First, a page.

Back in early February, we brought you a story about Surface Pro 4 owners that were encountering some rather distressing problems with their tablets. The displays on affected machines would flicker continuously for no apparent reason.
A lengthy thread on Microsoft’s official forum gathered comments from many users experiencing the problem and FlickerGate.com was established to shine a spotlight on the display failures. At the time, Microsoft said that it was “aware that some customers have experienced a screen flicker on Surface Pro 4 and are monitoring the situation closely” and that “customers impacted by this should contact Microsoft support.”
Apparently, Microsoft was never able to come up with a permanent solution for the screen flickering either with a firmware update or display driver software. Instead, Microsoft has taken the drastic step of agreeing to actually replace Surface Pro 4 tablets that are afflicted with display flickering.
Microsoft says that if you are experiencing the problem, it will replace your device for free up to 3 years from your original purchase date. Before you send off your problematic device for replacement, Microsoft requests that Surface Pro 4 owners complete all current software updates for the machine. If the problem still exists, then you can proceed with the next step.
Once a Microsoft support representative is able to verify that your Surface Pro 4 is eligible for a replacement, you will need to send in your device. Once Microsoft receives it, you should receive your free [refurbished] replacement within 5 to 8 days.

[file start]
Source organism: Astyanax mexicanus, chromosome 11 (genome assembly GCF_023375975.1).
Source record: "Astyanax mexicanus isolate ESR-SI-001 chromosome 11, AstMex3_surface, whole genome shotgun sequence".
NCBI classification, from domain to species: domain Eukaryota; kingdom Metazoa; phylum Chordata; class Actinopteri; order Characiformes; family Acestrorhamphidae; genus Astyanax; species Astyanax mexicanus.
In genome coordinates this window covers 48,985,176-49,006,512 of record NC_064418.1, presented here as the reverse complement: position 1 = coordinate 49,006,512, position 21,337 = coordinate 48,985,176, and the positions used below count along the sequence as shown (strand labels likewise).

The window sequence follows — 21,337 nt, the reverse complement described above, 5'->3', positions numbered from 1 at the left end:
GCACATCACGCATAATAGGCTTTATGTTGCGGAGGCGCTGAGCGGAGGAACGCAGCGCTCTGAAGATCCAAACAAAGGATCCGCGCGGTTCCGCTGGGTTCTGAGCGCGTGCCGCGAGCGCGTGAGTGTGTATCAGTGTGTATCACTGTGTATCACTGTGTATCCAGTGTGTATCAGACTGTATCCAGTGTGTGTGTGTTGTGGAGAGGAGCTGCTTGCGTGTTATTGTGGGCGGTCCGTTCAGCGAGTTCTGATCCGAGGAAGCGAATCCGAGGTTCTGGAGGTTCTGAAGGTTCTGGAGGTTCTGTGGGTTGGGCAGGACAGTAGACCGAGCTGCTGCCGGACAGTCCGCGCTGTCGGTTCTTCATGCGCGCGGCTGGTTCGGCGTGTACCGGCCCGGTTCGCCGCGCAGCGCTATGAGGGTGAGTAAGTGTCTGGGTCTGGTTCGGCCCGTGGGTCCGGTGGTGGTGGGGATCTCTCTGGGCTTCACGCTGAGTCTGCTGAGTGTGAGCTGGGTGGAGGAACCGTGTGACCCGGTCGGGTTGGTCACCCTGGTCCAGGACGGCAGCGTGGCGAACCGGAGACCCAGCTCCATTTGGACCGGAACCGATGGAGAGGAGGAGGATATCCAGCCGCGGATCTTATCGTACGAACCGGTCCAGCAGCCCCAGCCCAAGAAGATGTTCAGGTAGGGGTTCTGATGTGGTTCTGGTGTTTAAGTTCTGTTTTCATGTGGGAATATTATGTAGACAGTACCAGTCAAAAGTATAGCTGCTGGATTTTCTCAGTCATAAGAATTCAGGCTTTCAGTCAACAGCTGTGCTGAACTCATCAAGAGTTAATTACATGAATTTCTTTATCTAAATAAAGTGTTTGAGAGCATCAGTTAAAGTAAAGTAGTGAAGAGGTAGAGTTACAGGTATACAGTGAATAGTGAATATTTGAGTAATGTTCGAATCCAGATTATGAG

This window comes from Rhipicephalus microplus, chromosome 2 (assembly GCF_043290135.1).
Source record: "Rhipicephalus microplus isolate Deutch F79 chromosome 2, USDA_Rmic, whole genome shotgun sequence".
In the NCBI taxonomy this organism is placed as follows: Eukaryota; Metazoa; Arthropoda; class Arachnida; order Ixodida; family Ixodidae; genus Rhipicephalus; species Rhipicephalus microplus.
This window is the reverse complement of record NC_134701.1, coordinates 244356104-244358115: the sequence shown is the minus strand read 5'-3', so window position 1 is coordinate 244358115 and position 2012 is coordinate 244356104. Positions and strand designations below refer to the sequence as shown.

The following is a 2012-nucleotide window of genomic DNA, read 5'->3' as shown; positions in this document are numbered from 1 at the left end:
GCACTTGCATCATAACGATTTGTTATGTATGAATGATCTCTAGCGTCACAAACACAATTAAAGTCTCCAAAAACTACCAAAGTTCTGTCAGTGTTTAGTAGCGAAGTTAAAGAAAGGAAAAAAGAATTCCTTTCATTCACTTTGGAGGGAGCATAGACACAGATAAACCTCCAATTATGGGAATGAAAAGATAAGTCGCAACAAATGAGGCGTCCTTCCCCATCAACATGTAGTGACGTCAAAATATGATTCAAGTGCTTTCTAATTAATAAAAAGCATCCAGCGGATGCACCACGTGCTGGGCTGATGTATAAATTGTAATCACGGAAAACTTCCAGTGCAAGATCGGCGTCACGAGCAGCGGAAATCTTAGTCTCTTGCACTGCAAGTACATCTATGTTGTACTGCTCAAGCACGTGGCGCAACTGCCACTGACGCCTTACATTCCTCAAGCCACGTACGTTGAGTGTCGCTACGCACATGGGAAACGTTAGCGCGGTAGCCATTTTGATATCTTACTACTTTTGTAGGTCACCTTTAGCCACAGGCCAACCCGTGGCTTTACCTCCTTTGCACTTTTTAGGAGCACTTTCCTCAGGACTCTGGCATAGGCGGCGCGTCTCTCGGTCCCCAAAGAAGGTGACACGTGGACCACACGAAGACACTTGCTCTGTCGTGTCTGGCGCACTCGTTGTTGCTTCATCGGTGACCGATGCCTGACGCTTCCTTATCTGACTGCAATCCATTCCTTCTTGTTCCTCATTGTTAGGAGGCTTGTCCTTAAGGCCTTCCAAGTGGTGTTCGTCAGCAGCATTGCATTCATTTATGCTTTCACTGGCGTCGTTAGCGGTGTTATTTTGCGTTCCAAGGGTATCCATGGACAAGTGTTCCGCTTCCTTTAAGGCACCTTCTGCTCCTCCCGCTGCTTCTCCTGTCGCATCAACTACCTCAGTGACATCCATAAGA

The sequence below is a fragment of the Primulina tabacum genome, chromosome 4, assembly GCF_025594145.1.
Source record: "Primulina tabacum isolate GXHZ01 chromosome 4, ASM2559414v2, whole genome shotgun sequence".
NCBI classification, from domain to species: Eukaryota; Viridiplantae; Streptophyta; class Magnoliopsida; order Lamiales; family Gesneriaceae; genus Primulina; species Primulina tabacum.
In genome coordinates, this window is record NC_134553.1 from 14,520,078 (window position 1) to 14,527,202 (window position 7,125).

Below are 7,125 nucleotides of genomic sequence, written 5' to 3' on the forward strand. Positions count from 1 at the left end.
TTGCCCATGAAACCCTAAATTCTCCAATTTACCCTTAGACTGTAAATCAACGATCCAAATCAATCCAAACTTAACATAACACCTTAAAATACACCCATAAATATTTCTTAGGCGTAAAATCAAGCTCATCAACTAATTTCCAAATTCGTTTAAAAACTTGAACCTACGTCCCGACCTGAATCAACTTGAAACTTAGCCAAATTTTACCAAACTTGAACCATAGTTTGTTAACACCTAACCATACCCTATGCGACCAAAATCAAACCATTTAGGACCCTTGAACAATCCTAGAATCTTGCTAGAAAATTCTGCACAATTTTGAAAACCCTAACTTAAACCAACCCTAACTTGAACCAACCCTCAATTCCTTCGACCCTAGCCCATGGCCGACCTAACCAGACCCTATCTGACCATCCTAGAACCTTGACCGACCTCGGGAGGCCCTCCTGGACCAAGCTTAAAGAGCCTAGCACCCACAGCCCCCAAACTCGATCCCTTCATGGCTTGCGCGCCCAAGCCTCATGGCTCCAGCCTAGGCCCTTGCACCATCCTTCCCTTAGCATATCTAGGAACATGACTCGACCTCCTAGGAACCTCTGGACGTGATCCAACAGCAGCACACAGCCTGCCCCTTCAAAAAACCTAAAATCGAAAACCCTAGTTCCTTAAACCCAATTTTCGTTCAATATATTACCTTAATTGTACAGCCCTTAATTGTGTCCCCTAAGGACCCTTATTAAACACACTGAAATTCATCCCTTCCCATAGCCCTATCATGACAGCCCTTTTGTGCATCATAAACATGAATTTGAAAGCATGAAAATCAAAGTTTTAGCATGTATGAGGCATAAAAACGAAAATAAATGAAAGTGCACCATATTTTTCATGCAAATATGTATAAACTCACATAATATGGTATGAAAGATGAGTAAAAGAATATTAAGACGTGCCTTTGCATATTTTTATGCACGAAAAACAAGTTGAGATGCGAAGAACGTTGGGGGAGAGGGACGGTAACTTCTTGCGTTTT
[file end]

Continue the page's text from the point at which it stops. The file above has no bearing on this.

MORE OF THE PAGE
Interestingly enough, under the “Additional Information” section, Microsoft’s wording seems to run afoul of the Federal Trade Commission’s (FTC) recent edict on warranty policies that are deemed anti-consumer. In fact, Microsoft is one of the six companies that was named in the FTC’s crackdown.
Microsoft states that the program will not be honored for damage that was caused by:
- use with products not sold or licensed by Microsoft
- any external cause (for example, by being dropped, exposed to liquid, or used with inadequate ventilation)
- a repair done by anyone other than Microsoft or an authorized retailer or reseller.
The second bullet point is a given, but the other two seems kind of suspicious at this point. As for customers that have already paid for an out-of-warranty repair for the screen flickering issue (which could cost upwards of $450), Microsoft will issue you a refund for those costs.